An Easter feast as tribute to the best of spring
In Southern California, where there’s a nearly imperceptible shift in weather between the seasons, I more and more find myself embracing holidays to mark the passing of time. In this regard, Easter warrants special consideration as it heralds the beginning of spring.
The holiday lands with the arrival of the season’s best ingredients, and I love paying tribute to them in a feast befitting this rejuvenatory time. Lamb? An absolute must. New potatoes? Of course! And mint? The more, the better. If my food doesn’t bring to mind visions of running through a lush field while flowers burst forth and songbirds alight on a branch, I’m not doing it right.
First, the lamb. Associating it with spring is cliché at this point, but why fight it? Although I eat lamb year-round, I often abstain from it in February and March so that it will feel new again when the season and holiday arrive. Because the meat can stand up to strong flavors, I like to pile them into a braise that bridges the end of winter and the beginning of spring. I cook a mountain of sliced onions in the lamb’s drippings until they’re reduced down and French onion soup-sweet. Then, a handful of garlic, a few sprigs of rosemary and some apple cider vinegar marry with the onions during a three-hour braise that gives the lamb a delicate, sweet sourness. It may look like a lot of brown when it comes out of the oven, but the meat and onions have such an intensely aromatic flavor that you won’t care about the aesthetics.
Up next: the green things. I love mint in any form, especially the predictable jelly, but that hasn’t aged well in our fresh-is-better era of cooking. Instead, I use the herb as the base for a slick sauce studded with chopped fresh lemon flesh for pops of acidity. I also add fresh marjoram to ground the bracingly cool mint.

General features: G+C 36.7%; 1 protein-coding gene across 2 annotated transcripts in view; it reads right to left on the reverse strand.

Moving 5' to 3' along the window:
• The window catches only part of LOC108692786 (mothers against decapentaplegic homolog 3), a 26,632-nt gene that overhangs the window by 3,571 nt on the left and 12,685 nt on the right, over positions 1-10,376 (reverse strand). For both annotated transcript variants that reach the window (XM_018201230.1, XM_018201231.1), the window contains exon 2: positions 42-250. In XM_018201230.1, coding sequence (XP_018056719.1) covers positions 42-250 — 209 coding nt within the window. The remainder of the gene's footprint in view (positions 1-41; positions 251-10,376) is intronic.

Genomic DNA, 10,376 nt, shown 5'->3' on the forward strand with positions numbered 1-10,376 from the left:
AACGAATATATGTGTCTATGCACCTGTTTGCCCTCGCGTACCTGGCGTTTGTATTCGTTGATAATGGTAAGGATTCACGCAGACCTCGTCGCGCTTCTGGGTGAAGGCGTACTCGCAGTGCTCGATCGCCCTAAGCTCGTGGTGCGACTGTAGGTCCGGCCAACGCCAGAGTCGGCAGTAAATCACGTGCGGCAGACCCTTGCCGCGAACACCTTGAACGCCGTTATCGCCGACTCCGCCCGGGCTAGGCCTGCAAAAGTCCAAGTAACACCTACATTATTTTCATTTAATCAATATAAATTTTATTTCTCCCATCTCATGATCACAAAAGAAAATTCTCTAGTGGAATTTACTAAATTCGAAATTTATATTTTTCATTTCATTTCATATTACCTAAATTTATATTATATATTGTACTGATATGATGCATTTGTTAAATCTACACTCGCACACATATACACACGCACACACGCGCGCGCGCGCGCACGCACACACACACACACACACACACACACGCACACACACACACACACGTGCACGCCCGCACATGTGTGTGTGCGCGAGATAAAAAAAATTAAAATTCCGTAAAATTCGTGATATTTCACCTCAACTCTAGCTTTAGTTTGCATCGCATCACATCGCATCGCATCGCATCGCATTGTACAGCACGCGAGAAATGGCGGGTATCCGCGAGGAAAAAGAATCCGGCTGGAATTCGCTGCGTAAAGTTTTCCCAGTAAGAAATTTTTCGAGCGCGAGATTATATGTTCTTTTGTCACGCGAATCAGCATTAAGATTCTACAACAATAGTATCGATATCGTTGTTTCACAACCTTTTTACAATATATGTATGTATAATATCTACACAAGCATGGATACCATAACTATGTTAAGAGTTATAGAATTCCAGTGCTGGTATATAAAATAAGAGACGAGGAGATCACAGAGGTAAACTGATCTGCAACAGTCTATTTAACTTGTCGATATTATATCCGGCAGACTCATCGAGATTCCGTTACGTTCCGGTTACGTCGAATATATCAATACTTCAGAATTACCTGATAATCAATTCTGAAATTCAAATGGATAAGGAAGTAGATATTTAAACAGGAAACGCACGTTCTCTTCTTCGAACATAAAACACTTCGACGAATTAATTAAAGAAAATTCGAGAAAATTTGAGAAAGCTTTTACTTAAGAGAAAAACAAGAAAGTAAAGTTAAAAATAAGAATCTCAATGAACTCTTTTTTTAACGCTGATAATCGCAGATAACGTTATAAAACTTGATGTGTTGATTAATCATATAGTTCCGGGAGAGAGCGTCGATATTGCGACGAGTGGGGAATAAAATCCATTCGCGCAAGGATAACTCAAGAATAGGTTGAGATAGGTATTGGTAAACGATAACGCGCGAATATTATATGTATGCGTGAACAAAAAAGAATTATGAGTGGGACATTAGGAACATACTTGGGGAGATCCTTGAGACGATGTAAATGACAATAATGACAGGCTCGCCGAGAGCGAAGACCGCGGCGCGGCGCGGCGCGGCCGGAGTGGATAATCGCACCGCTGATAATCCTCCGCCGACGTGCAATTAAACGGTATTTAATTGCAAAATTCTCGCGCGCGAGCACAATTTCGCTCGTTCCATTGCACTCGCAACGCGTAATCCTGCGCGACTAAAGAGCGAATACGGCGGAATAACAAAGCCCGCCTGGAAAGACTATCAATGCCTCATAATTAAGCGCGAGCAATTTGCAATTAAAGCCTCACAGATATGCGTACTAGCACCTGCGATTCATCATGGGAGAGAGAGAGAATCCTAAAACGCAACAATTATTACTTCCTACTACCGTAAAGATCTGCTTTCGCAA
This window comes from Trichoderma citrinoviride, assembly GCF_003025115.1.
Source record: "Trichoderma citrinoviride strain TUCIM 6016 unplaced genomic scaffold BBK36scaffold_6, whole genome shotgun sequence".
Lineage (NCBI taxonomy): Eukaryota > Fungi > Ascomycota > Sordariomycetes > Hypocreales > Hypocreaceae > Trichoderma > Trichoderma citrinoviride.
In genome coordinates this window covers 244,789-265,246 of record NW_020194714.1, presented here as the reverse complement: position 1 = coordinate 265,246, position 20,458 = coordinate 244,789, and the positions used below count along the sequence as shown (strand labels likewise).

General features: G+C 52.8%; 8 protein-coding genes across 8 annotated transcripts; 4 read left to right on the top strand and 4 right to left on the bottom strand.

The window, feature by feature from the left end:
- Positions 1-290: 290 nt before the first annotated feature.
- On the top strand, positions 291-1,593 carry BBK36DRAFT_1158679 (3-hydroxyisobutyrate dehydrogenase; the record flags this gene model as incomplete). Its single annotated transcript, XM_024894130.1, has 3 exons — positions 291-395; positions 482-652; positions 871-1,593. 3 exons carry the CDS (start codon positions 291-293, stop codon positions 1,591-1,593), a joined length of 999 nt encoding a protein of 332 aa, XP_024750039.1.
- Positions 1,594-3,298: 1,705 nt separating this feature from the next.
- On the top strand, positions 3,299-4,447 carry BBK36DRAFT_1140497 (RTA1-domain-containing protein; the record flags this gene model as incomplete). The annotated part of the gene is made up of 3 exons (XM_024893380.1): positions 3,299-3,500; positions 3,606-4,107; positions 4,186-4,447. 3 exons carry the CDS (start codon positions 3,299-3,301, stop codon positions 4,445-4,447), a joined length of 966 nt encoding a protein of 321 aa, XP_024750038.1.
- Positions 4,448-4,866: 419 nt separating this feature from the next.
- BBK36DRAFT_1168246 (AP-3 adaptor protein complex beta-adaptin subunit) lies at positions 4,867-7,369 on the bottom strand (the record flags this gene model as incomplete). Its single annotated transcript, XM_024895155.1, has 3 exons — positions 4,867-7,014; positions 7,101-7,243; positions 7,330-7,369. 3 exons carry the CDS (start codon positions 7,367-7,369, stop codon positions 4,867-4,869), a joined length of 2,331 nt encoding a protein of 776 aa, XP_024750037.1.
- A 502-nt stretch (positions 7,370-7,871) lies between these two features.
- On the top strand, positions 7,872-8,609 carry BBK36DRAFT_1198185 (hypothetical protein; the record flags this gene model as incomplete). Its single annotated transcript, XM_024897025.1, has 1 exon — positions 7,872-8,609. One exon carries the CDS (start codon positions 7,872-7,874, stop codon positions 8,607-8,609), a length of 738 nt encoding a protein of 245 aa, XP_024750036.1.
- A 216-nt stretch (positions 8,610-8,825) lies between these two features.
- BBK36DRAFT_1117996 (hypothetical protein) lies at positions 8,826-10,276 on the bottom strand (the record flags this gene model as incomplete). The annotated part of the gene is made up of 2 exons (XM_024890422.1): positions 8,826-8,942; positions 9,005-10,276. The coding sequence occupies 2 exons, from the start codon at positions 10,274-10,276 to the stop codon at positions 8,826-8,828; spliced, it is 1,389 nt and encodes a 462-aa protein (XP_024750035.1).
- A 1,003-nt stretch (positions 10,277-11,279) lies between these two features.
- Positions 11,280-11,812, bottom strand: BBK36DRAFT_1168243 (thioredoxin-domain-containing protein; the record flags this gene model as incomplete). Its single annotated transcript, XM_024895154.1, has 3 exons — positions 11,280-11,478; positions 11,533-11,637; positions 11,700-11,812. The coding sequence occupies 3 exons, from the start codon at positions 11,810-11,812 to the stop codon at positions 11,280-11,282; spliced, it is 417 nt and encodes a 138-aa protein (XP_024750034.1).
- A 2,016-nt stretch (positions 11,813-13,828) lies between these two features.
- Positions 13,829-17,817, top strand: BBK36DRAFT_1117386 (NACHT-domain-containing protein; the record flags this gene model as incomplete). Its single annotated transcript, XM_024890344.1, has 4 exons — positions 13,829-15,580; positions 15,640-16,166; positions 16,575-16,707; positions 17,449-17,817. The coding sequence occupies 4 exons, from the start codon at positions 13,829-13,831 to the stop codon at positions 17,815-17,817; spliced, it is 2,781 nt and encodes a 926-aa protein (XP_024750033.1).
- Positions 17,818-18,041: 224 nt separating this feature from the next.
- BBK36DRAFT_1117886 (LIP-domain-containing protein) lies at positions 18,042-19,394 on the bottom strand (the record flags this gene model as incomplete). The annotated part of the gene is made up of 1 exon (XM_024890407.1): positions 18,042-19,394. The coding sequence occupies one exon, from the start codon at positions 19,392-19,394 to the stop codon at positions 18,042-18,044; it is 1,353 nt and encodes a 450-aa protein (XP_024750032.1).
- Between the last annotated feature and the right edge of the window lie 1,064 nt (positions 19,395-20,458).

Instead of using the sauce as a condiment for the lamb, though, I use it for my other spring staple: new potatoes. After boiling the smallest ones I can find in a sea of salt water, I coat the potatoes judiciously in the sauce. The finished dish looks like potatoes covered in freshly mowed grass, so it works as a verdant metaphor just as much as a flavorful side dish for the hearty lamb. I usually serve a simple salad of Little Gem lettuce and a dish of buttered peas to round out the table; some things you do want to keep pretty uncomplicated.
Finally, when it comes to dessert, while most people would expect carrot cake or a bowlful of pastel candy eggs, I bust out the coconut. Its fine shreds are Easter canon, often colored green to mimic blades of grass for decorating candies or for a model lawn to display dyed eggs. If you pass by any Eastern European bakery or pastry shop window this time of year, you’re guaranteed to spot some lamb-shaped cakes covered in shredded coconut “wool.”
My association, however, comes from eating four-tiered coconut cake as a child growing up in the South. It was a staple on our Easter table, the cake layers covered in meringue coated in fluffy fresh gratings of coconut — it looked like a giant Snoball but without the pink coloring. And while that cake is delicious, it’s also a pain to make.
To fit my smaller gathering — and my smaller reserve of patience this year — I’m opting for a much simpler coconut dessert: my spin on a Mounds candy bar, but in cake form. Essentially a giant coconut macaroon, the batter is teeming with toasted coconut and has the delightfully chewy texture you expect from both treats. A milk chocolate glaze completes the transformation in taste, but the relaxed form allows you to skip the tedious individual servings and dole it out in satisfying dessert-size wedges.
These ingredients and dishes — full of the promise of spring — commemorate everything bright and new about this time of year. And in a world where it has often seemed as if time has been standing still, I hope you’ll join me in celebrating the feelings of change and renewal that the season’s bounty brings with it.
It's a date
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